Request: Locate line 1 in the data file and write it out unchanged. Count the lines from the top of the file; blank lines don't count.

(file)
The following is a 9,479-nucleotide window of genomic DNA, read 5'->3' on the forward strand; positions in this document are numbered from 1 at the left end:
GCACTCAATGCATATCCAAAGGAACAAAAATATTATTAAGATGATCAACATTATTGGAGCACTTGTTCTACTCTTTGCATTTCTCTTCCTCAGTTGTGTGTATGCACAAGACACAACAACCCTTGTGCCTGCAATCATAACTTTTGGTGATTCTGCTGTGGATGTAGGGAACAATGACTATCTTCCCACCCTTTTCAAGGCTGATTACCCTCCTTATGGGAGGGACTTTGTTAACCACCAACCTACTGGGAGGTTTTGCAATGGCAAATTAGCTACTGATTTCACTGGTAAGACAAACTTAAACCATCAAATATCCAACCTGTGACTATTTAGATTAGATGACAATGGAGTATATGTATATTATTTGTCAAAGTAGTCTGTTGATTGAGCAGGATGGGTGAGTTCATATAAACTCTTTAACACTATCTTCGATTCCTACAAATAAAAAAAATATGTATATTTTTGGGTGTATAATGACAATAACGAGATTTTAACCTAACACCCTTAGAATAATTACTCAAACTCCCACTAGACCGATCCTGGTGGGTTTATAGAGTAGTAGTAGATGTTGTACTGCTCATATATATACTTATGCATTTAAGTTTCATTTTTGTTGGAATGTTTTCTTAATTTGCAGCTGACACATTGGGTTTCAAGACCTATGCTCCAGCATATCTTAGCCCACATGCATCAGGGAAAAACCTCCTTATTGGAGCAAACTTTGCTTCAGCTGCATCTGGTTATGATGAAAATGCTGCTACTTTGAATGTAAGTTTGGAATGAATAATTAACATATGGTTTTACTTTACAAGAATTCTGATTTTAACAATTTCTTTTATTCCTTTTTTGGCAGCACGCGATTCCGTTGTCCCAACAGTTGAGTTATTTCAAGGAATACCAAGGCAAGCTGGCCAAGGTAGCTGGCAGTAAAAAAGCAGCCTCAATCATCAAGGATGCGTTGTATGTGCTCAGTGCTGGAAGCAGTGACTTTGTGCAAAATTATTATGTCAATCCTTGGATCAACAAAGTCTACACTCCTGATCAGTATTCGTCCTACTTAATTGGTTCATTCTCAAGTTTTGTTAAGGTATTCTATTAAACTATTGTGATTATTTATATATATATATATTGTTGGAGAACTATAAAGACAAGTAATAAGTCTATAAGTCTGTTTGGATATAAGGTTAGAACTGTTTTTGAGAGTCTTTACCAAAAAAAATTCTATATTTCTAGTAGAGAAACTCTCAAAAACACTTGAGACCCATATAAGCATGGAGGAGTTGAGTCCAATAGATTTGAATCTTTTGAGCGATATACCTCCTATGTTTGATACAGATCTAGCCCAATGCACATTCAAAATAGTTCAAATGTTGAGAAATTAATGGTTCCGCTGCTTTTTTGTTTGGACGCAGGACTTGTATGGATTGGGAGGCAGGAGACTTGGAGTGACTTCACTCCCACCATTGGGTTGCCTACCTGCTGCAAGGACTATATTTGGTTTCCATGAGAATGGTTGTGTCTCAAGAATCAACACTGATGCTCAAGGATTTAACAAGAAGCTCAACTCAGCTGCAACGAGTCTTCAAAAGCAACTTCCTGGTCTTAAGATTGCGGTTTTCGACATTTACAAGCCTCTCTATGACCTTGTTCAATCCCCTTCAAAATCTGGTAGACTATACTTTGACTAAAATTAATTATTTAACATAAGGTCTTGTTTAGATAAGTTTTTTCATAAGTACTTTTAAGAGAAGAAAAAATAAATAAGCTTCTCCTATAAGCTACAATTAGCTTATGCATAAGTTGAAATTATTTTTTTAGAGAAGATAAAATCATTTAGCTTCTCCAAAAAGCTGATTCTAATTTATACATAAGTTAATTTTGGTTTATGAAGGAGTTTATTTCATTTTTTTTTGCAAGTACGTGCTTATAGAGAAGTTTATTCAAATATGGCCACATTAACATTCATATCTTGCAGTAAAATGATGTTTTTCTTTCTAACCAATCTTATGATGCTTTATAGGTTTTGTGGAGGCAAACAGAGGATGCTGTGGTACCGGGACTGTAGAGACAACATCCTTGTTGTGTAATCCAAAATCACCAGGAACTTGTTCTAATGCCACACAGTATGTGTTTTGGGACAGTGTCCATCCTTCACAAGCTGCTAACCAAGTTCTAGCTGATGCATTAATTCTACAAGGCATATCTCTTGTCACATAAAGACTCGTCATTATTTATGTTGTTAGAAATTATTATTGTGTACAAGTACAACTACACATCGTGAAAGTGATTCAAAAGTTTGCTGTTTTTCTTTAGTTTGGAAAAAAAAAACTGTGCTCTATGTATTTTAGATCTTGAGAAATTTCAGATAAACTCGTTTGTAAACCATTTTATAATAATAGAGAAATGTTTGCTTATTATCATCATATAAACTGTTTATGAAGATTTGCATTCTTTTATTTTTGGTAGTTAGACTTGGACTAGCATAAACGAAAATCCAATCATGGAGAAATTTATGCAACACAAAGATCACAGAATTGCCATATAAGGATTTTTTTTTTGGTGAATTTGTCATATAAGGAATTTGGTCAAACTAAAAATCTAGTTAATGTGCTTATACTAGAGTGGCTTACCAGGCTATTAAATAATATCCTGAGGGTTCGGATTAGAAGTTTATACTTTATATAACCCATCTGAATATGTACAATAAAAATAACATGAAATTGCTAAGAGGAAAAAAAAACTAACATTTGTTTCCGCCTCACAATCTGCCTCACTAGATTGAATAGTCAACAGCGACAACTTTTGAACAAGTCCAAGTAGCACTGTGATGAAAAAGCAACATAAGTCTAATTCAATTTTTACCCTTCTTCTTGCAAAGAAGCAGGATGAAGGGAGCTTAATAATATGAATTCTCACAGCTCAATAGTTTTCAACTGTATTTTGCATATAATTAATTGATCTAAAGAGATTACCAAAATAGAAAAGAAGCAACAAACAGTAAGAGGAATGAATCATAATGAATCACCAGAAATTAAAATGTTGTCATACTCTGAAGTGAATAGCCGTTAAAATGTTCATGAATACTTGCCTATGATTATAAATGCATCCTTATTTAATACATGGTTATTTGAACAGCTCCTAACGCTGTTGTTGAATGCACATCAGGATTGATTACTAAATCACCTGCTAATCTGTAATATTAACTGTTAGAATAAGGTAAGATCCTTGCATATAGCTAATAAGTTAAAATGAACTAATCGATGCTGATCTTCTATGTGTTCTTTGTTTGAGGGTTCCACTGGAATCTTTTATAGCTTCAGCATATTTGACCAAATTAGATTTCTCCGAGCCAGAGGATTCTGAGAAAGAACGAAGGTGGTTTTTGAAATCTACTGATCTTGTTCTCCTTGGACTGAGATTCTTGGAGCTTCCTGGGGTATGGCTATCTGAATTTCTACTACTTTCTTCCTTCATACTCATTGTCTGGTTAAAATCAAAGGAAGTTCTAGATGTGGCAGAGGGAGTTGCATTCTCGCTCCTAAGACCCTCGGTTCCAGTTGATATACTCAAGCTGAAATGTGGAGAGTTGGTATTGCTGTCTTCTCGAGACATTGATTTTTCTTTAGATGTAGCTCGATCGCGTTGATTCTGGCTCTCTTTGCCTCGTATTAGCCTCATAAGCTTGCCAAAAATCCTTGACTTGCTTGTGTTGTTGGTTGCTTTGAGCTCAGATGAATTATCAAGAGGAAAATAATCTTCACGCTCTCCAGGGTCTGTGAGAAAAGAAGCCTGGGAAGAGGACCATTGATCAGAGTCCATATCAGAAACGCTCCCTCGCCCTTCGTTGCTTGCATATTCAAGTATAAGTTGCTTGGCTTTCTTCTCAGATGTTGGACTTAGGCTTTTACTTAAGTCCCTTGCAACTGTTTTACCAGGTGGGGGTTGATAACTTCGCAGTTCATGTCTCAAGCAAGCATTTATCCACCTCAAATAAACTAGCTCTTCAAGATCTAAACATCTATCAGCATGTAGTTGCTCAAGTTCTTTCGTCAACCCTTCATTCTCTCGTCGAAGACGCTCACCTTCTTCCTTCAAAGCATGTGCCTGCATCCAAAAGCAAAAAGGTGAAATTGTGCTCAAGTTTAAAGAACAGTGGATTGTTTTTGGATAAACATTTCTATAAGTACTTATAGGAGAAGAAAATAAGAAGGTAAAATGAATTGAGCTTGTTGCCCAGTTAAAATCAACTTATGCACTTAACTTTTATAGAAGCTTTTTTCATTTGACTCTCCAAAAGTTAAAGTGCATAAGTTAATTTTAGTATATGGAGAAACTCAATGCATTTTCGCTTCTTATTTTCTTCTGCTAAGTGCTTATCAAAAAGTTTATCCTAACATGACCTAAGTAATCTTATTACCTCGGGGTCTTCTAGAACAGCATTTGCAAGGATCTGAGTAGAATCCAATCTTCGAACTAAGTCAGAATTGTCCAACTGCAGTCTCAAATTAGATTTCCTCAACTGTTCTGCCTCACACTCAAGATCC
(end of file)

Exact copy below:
The following is a 9,479-nucleotide window of genomic DNA, read 5'->3' on the forward strand; positions in this document are numbered from 1 at the left end: